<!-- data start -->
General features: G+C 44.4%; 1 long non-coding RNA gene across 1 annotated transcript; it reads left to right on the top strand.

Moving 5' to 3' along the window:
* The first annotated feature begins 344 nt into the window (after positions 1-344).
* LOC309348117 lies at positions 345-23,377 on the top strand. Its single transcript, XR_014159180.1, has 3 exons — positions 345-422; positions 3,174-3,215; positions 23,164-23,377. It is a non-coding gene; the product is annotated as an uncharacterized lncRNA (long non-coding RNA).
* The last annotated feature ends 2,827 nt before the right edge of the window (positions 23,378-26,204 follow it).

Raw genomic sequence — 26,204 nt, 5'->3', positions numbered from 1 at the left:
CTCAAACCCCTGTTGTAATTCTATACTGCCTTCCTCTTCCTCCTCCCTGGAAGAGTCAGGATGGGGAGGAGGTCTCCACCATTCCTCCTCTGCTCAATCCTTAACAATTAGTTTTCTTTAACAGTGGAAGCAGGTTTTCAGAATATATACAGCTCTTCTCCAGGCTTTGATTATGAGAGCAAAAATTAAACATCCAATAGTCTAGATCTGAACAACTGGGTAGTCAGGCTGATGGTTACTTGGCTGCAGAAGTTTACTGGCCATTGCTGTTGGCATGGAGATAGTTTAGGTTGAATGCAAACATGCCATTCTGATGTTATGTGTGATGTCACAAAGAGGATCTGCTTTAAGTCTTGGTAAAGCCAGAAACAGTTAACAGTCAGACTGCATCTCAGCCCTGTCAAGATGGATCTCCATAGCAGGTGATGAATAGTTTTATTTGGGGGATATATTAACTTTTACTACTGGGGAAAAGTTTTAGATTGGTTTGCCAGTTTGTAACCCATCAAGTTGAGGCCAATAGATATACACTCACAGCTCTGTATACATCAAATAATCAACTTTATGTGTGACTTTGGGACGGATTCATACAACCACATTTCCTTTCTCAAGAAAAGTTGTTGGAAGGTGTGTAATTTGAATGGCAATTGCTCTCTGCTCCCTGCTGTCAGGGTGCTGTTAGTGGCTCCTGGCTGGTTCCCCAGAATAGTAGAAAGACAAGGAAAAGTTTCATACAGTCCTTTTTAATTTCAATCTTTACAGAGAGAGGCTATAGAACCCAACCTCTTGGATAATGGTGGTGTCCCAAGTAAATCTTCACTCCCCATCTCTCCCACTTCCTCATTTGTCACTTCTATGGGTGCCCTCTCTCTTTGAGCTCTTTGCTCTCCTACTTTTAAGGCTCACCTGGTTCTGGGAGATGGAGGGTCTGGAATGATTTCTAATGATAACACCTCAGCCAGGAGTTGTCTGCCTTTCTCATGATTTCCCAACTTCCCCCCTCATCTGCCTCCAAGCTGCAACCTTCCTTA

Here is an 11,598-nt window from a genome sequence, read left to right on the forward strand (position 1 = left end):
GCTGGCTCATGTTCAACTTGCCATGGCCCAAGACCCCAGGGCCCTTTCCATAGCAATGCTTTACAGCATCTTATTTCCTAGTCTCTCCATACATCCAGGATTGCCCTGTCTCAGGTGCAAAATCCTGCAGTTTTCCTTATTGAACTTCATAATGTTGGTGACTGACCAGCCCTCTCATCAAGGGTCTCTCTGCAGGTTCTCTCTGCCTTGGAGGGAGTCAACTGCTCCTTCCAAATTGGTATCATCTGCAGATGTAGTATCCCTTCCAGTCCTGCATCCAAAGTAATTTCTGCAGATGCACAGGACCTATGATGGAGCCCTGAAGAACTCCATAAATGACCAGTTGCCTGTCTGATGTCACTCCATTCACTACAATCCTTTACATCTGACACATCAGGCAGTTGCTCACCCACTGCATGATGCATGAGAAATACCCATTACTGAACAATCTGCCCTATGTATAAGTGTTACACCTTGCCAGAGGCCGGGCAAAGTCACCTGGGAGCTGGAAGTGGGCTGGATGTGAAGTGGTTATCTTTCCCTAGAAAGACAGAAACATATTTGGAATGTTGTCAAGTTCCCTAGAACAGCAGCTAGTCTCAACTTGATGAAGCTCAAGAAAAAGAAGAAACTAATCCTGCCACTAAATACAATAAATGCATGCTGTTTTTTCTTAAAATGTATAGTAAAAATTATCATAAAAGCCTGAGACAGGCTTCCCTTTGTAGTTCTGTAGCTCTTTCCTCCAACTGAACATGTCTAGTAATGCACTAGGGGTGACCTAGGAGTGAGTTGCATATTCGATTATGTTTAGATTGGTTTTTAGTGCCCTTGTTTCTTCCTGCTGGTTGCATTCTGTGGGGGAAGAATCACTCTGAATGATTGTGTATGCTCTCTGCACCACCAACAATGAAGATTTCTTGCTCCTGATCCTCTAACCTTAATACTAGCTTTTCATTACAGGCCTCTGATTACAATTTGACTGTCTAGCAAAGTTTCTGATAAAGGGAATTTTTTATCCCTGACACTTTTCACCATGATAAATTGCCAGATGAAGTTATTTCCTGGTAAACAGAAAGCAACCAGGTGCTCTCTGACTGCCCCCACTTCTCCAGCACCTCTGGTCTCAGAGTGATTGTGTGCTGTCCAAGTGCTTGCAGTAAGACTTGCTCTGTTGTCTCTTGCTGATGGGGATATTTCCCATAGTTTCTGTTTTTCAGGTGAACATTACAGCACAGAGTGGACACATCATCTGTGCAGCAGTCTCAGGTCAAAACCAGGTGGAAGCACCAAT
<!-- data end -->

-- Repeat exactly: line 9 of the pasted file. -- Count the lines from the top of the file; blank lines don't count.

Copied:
GCTGGCTCATGTTCAACTTGCCATGGCCCAAGACCCCAGGGCCCTTTCCATAGCAATGCTTTACAGCATCTTATTTCCTAGTCTCTCCATACATCCAGGATTGCCCTGTCTCAGGTGCAAAATCCTGCAGTTTTCCTTATTGAACTTCATAATGTTGGTGACTGACCAGCCCTCTCATCAAGGGTCTCTCTGCAGGTTCTCTCTGCCTTGGAGGGAGTCAACTGCTCCTTCCAAATTGGTATCATCTGCAGATGTAGTATCCCTTCCAGTCCTGCATCCAAAGTAATTTCTGCAGATGCACAGGACCTATGATGGAGCCCTGAAGAACTCCATAAATGACCAGTTGCCTGTCTGATGTCACTCCATTCACTACAATCCTTTACATCTGACACATCAGGCAGTTGCTCACCCACTGCATGATGCATGAGAAATACCCATTACTGAACAATCTGCCCTATGTATAAGTGTTACACCTTGCCAGAGGCCGGGCAAAGTCACCTGGGAGCTGGAAGTGGGCTGGATGTGAAGTGGTTATCTTTCCCTAGAAAGACAGAAACATATTTGGAATGTTGTCAAGTTCCCTAGAACAGCAGCTAGTCTCAACTTGATGAAGCTCAAGAAAAAGAAGAAACTAATCCTGCCACTAAATACAATAAATGCATGCTGTTTTTTCTTAAAATGTATAGTAAAAATTATCATAAAAGCCTGAGACAGGCTTCCCTTTGTAGTTCTGTAGCTCTTTCCTCCAACTGAACATGTCTAGTAATGCACTAGGGGTGACCTAGGAGTGAGTTGCATATTCGATTATGTTTAGATTGGTTTTTAGTGCCCTTGTTTCTTCCTGCTGGTTGCATTCTGTGGGGGAAGAATCACTCTGAATGATTGTGTATGCTCTCTGCACCACCAACAATGAAGATTTCTTGCTCCTGATCCTCTAACCTTAATACTAGCTTTTCATTACAGGCCTCTGATTACAATTTGACTGTCTAGCAAAGTTTCTGATAAAGGGAATTTTTTATCCCTGACACTTTTCACCATGATAAATTGCCAGATGAAGTTATTTCCTGGTAAACAGAAAGCAACCAGGTGCTCTCTGACTGCCCCCACTTCTCCAGCACCTCTGGTCTCAGAGTGATTGTGTGCTGTCCAAGTGCTTGCAGTAAGACTTGCTCTGTTGTCTCTTGCTGATGGGGATATTTCCCATAGTTTCTGTTTTTCAGGTGAACATTACAGCACAGAGTGGACACATCATCTGTGCAGCAGTCTCAGGTCAAAACCAGGTGGAAGCACCAAT